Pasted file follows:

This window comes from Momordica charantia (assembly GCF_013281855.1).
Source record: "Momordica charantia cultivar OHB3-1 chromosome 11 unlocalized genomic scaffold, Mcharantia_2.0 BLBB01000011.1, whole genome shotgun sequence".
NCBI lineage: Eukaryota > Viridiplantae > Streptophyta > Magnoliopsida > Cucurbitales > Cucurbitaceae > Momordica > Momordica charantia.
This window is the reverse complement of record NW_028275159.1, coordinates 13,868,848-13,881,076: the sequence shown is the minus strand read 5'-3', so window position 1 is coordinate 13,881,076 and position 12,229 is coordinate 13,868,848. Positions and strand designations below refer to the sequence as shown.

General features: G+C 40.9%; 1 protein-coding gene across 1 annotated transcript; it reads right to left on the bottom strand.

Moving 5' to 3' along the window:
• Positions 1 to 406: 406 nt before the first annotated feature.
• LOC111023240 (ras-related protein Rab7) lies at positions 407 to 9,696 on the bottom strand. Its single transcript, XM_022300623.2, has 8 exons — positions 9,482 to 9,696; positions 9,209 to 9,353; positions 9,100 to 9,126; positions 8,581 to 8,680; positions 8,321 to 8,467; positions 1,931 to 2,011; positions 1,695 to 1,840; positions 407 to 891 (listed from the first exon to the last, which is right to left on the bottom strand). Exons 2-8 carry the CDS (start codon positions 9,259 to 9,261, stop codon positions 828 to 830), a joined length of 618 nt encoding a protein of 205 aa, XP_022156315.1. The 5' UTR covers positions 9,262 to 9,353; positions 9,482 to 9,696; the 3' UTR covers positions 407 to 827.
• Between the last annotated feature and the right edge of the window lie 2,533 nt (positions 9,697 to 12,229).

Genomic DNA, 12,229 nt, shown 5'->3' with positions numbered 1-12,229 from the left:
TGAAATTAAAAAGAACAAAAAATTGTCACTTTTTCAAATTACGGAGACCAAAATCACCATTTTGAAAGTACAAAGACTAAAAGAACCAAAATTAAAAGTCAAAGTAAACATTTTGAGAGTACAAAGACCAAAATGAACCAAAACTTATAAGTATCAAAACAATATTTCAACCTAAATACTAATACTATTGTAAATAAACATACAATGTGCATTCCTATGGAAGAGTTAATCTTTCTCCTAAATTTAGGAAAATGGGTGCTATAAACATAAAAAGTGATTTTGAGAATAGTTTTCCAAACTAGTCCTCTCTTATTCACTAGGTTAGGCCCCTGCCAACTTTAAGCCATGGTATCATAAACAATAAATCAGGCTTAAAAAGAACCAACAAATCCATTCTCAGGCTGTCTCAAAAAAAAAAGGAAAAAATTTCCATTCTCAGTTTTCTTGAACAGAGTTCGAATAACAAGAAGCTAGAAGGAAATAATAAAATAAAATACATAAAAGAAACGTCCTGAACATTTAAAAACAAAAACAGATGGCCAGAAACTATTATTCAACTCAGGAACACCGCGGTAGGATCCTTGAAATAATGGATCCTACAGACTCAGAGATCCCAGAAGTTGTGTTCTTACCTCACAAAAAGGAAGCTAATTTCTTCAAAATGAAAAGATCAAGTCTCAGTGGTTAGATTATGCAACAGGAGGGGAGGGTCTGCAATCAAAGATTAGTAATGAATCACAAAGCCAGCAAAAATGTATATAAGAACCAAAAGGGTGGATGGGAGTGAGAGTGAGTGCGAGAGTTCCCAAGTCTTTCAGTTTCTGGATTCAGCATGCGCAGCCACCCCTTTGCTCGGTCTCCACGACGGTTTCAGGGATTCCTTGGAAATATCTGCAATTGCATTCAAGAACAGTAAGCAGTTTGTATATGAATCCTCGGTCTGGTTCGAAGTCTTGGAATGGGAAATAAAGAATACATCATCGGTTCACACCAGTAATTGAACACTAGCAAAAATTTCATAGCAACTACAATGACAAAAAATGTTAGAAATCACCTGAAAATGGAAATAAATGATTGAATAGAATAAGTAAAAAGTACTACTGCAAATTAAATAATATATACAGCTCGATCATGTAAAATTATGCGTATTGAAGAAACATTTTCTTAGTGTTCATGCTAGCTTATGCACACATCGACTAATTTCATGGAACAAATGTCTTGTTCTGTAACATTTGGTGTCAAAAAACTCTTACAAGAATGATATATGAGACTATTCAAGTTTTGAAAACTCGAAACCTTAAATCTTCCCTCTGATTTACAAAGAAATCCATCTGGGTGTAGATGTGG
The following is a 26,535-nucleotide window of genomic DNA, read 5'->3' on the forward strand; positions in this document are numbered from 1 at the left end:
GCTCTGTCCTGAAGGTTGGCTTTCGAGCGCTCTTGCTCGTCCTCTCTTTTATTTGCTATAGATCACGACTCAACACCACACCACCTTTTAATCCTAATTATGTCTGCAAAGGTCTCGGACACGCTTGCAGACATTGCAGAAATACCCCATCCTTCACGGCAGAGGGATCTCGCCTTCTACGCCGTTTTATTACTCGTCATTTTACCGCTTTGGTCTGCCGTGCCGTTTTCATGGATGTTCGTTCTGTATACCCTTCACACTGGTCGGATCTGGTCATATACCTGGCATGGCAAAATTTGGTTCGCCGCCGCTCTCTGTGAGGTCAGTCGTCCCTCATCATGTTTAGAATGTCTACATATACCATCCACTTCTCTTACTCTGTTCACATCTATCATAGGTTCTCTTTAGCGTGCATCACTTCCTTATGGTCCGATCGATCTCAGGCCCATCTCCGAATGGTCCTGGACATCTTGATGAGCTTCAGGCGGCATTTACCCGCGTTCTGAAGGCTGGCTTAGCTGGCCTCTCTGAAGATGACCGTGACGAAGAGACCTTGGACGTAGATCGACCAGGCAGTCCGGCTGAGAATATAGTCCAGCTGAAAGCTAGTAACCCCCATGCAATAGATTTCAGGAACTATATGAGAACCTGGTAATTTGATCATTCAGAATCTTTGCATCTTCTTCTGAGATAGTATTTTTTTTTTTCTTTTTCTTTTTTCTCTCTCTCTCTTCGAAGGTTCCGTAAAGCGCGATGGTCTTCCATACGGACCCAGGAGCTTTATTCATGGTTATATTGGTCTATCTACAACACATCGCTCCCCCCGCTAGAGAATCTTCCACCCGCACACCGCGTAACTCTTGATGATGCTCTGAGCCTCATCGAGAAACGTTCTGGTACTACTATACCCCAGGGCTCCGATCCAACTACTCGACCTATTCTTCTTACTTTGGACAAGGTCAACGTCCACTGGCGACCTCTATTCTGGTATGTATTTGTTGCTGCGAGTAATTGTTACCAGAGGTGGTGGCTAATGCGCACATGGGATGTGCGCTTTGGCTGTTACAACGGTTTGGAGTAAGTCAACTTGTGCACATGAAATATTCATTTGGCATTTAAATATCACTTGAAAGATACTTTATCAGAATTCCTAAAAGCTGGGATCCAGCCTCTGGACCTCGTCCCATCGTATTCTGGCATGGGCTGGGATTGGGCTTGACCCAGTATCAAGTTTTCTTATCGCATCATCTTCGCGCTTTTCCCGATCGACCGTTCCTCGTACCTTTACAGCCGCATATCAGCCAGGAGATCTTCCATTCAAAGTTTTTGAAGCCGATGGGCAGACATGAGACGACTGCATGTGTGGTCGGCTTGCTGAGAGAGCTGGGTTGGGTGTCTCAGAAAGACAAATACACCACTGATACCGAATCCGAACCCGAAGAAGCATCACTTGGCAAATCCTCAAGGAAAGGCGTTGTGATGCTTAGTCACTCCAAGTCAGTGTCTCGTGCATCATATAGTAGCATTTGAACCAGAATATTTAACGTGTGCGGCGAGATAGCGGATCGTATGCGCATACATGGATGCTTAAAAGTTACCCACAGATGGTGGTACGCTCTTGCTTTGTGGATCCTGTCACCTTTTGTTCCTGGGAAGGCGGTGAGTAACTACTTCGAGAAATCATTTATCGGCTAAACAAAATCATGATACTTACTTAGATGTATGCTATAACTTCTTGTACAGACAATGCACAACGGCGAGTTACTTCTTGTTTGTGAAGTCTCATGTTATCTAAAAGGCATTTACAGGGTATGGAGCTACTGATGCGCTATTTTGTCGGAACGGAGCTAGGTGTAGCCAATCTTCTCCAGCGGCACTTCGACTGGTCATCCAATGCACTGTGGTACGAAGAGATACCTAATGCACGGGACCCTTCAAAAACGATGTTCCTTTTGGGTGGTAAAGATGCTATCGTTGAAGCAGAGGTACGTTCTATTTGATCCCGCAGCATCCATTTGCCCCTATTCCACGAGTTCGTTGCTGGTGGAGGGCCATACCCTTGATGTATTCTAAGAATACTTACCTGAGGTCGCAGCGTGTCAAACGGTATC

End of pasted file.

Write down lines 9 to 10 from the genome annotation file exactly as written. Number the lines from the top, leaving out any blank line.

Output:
• Between the last annotated feature and the right edge of the window lie 2,533 nt (positions 9,697 to 12,229).

Genomic DNA, 12,229 nt, shown 5'->3' with positions numbered 1-12,229 from the left: